Reply With Quote
 
Join Date: Aug 2011
Posts: 91
08-17-2012, 11:23 AM
 
Hey Greg,

I totally hear what you are saying.

I have been doing pushups for over 40 years, and sometimes I go ballistic and do some really intense side to side and one arm variations. This morning I got my right shoulder x ray because I have a pain that won't seem to heal. Can it be that push ups have worn my shoulder ? I suppose its a possibility.

My doctor said I might need cortisone. Not happy to hear that. Oh well. I'll be seeing my doc Monday to discuss the x rays.

As you said, FMT sounds good.
 
 
Share |
 
 
Greg Newton Greg Newton is offline
Legacy Member


Reply With Quote
 
Join Date: Apr 2008
Location: The Foothills of S.C.
Posts: 6,766
08-17-2012, 08:07 PM
 
Hey Jun,

Some people will disagree on this, but John and I discourage one arm pushups because of the strain on the shoulder and the rotator cuff. Both of us can do them, of course John more than me LOL, but if we ever do them it is more of a stunt than an exercise.

If you do them side to side, the possiblity of injury is not as great, although I have strained my shoulder doing them that way and overstraining for repetitions. A third variation is to put one hand on a bench or low chair and do your one armed pushups that way.

However, the best pushup is the simplest pushups. Atlas III, Military, and Tiger Stretch all done with a medium to medium wide hand spacing are probably the safest.

Greg

Last edited by Greg Newton; 08-17-2012 at 08:12 PM.
 
 
Share |
 
 
Jun Jun is offline
Senior Member

Reply With Quote
 
Join Date: Aug 2011
Posts: 91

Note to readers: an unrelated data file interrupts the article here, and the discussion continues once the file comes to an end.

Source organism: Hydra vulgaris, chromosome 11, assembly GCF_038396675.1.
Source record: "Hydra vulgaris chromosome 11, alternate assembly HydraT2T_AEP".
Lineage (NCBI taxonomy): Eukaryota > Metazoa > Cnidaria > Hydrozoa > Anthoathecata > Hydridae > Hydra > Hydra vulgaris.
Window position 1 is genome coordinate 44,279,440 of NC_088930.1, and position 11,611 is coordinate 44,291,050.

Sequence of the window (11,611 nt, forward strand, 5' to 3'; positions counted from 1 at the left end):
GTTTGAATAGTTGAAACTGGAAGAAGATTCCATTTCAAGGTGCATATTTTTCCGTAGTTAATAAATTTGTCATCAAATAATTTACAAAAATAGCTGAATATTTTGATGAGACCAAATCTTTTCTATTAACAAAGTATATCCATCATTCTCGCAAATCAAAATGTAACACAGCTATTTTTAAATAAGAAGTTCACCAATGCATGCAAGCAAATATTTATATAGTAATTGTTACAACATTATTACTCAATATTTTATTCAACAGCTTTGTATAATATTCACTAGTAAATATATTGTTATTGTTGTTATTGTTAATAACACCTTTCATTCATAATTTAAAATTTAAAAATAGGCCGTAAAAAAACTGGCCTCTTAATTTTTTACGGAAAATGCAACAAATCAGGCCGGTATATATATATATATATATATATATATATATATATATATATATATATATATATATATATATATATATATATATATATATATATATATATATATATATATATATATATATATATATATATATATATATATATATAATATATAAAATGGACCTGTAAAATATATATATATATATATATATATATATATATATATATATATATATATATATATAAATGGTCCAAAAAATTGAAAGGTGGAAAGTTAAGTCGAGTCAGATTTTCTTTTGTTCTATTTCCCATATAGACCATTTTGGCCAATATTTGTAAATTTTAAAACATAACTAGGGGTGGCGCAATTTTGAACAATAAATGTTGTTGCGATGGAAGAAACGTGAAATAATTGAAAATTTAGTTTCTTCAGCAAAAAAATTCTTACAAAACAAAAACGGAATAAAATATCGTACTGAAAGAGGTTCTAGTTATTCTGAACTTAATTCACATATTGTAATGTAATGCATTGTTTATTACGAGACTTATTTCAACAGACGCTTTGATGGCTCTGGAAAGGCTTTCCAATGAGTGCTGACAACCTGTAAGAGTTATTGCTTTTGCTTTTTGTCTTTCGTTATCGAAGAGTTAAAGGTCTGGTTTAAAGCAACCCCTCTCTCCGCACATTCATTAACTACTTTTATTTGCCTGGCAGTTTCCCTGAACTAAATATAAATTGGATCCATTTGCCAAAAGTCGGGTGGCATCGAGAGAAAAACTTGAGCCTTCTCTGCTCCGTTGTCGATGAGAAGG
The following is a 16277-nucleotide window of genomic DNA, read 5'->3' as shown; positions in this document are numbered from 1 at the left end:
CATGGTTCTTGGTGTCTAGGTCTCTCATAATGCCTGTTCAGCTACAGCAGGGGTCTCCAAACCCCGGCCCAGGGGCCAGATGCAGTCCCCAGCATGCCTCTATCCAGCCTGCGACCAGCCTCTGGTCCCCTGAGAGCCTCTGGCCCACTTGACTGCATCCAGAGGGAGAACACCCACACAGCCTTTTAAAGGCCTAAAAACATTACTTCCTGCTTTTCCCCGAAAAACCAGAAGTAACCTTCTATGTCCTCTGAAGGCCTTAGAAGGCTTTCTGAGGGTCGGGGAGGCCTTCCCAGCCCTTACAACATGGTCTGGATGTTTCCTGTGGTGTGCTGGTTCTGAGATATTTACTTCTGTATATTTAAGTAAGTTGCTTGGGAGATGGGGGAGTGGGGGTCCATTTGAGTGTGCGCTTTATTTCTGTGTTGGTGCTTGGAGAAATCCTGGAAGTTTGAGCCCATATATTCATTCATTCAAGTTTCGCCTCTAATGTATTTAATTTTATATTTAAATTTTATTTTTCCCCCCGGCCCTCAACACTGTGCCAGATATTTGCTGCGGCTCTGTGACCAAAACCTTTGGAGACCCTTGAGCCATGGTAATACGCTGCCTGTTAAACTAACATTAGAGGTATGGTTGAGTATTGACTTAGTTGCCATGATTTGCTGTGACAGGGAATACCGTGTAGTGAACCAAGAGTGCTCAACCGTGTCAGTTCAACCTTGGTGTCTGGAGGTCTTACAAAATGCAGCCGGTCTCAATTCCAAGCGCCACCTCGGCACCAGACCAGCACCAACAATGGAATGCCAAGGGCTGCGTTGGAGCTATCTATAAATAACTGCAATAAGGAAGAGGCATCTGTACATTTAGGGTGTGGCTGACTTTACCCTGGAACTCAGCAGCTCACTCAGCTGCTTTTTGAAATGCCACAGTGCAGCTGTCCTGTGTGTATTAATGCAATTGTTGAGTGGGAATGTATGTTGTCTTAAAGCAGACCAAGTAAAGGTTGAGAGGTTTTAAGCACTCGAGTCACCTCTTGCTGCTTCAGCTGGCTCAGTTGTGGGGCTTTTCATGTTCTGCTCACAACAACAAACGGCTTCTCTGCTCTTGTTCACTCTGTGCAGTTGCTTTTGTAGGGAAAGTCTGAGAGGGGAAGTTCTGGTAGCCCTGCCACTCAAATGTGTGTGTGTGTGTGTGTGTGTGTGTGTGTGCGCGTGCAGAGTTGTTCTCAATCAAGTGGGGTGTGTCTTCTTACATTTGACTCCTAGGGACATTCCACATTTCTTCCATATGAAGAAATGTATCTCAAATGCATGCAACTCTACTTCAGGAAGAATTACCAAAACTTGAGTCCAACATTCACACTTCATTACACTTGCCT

08-18-2012, 08:45 AM
 
Quote:
Originally Posted by Greg Newton View Post
Hey Jun,

Some people will disagree on this, but John and I discourage one arm pushups because of the strain on the shoulder and the rotator cuff. Both of us can do them, of course John more than me LOL, but if we ever do them it is more of a stunt than an exercise.

If you do them side to side, the possiblity of injury is not as great, although I have strained my shoulder doing them that way and overstraining for repetitions. A third variation is to put one hand on a bench or low chair and do your one armed pushups that way.

However, the best pushup is the simplest pushups. Atlas III, Military, and Tiger Stretch all done with a medium to medium wide hand spacing are probably the safest.

Greg
Greg,
This is very important information. Thank you very much for posting this. I have been making efforts to increase the longevity of my daily training and my favorite exercises. The push-up being, of course, number one.
What about the angle of the elbow ? I have been purposely avoiding going beyond a 90 degree angle at the elbow (most of the time ). What do you think ?
 
 
Share |
 
 
Greg Newton Greg Newton is offline
Legacy Member


Reply With Quote
 
Join Date: Apr 2008
Location: The Foothills of S.C.
Posts: 6,766
08-18-2012, 08:56 AM
 
Jun,

A lot depends on the lengths of the bones in your arm. In general though, and I have changed my opinion on this, but going down to no more than an 90 angle is probably the safest way for most people to do pushups. I have also found that keeping the elbows in, rather than out wide tends to be easier on the shoulders.

Greg
 
 
Share |
 
Reply

Thread Tools
Display Modes

Posting Rules
You may not post new threads
You may not post replies
You may not post attachments
You may not edit your posts

BB code is On
Smilies are On
[IMG] code is On
HTML code is Off
Forum Jump


All times are GMT -6. The time now is 03:46 AM.
Powered by vBulletin® Version 3.7.3
Copyright ©2000 - 2020, Jelsoft Enterprises Ltd.


Bronze Bow Publishing Copyright © 2008 Bronze Bow Publishing. All Rights Reserved.